Head Racquets with “YouTek” in Mind

Screen Shot 2014-10-30 at 4.44.17 PMIf you’re looking for sticks from Head, they’ve got your whole family covered with their latest offerings. From the stout (okay, hefty) to the pint sized (aka, “junior”) and just about everything in between, Head’s new “YouTek™” frames provide plenty of options to choose from.

But before you ask, “What is YouTek technology,” YouTek is really a catch phrase for a number of technologies built into the Head frames with “You” in mind. By that we mean that the technologies in the frames are adaptable under different conditions; all you have to do is hit the ball.

Topping the list of tech stuff is “d30™” which Head says is, “a ‘smart material’ made from specially designed molecules.” That smartness is critical because it is capable of “locking together” under high impact (i.e., when you hit the ball hard) or absorbing impact when you you hit the ball slowly (e.g., drops and lobs). The point is that the frame will stiffen to enhance power and soften for a softer touch.

The other “You” tech piece is grommets with a Teflon® friction-reducing polymer to allow the strings to slide with little friction (i.e., little loss of energy) which means the power you put in can go back to the ball.

If you want to learn more about the science behind these Head racquets, visit their website. You’ll find all you want by reading their squash and tennis info.

Screen Shot 2014-10-30 at 4.44.41 PMNow for the good stuff—the racquets.

The Anion 135 sports a teardrop head, even balance to slightly head heavy; feels light despite weighing in at 164g (strung). The string pattern is much more open than the open throat Head frames which can allow for more bite on the ball but also with more string movement.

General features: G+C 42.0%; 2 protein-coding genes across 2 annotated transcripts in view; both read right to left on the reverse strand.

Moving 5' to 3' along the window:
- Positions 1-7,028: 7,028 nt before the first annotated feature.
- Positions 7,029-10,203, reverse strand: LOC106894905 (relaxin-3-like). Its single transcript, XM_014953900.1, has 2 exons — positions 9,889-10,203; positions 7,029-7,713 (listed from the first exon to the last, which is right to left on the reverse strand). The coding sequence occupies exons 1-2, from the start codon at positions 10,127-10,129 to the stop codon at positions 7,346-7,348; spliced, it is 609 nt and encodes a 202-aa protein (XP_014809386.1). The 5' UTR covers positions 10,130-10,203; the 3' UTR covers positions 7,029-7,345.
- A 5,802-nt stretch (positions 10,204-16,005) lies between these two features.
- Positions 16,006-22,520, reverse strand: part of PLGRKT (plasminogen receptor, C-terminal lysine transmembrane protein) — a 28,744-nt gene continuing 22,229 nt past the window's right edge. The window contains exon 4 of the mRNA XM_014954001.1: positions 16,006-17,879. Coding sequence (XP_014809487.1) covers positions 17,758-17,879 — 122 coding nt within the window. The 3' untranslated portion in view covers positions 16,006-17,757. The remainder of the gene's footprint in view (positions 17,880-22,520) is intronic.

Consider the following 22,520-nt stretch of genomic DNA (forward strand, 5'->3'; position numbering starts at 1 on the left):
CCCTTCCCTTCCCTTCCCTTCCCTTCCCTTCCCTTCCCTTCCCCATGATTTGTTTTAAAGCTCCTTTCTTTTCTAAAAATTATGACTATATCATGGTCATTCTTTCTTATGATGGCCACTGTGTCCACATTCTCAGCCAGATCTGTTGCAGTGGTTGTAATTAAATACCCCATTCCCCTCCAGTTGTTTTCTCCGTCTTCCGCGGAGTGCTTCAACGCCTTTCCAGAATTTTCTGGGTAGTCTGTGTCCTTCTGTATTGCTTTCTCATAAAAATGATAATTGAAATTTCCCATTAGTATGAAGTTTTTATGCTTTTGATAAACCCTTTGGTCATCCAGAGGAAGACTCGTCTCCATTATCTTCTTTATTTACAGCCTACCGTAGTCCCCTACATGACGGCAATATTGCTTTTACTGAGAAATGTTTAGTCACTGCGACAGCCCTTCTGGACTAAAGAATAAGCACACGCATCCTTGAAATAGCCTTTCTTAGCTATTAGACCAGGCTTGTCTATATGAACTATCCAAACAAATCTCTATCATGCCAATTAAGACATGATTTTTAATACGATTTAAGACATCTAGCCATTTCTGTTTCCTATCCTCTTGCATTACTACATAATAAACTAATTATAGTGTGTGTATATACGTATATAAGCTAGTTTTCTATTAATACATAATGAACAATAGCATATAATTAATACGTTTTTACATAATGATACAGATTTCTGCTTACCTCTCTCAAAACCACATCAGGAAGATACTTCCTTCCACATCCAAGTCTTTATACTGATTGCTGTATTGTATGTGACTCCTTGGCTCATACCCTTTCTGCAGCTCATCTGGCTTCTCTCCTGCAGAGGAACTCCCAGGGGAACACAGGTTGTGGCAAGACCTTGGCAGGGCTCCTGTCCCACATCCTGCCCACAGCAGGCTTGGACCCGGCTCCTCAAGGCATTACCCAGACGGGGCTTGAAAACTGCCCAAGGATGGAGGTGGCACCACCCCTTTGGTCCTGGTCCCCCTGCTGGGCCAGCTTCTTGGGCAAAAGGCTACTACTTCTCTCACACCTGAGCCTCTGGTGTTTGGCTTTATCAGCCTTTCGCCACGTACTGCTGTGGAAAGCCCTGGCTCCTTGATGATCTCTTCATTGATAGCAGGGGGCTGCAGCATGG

The bright yellow Neon 130 is decidedly head heavy requiring more than average “umph” to get it going but packs plenty of power once you get it up and running. A very stiff frame (as are all of these racquets) which enhances the feel for the ball. The head is slightly wider than the other open throat frames providing room for two additional main strings (16) to maintain a dense string pattern.

Like the Neon 130, the Xenon 135 is also noticeably head heavy though it tipped our scales at 162g (strung) as compared to 164g (strung) with the Neon—clearly not much different. But the Xenon head is narrower than the Neon’s and sports just 14 main strings resulting in a more open string pattern. The smaller head size makes it feel more maneuverable.

And finally the Argon 155 weighing in at a sizeable 179g (strung). Just slightly head heavy, the added weight does not prevent those less-muscularly inclined from being able to generate a swing to get this beast going. And the extra weight does result in more power.

An interesting note is that all of these frames came to us strung with 16 gauge string (relatively thick). So if you prefer a thinner gauge, that will reduce the head weight a bit, especially in the Neon 130 since there is more string in it.